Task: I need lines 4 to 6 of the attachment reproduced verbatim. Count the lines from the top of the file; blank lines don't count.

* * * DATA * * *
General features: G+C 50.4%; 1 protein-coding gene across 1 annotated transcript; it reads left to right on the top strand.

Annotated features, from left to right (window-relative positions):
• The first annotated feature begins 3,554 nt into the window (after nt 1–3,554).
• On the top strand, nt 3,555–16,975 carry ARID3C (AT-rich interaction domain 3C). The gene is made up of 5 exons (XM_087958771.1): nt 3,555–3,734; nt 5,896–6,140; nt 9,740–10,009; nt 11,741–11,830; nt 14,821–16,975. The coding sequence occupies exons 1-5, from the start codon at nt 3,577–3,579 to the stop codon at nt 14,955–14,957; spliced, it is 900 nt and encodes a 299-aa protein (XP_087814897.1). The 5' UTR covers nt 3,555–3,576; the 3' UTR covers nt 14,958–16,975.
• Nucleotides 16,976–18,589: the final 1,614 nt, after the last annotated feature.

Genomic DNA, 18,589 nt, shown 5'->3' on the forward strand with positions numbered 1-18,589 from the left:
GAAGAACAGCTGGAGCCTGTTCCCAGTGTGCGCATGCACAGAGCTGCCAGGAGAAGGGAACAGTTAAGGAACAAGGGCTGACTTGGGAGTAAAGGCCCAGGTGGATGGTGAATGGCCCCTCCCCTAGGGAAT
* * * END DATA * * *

• On the top strand, nt 3,555–16,975 carry ARID3C (AT-rich interaction domain 3C). The gene is made up of 5 exons (XM_087958771.1): nt 3,555–3,734; nt 5,896–6,140; nt 9,740–10,009; nt 11,741–11,830; nt 14,821–16,975. The coding sequence occupies exons 1-5, from the start codon at nt 3,577–3,579 to the stop codon at nt 14,955–14,957; spliced, it is 900 nt and encodes a 299-aa protein (XP_087814897.1). The 5' UTR covers nt 3,555–3,576; the 3' UTR covers nt 14,958–16,975.
• Nucleotides 16,976–18,589: the final 1,614 nt, after the last annotated feature.

Genomic DNA, 18,589 nt, shown 5'->3' on the forward strand with positions numbered 1-18,589 from the left: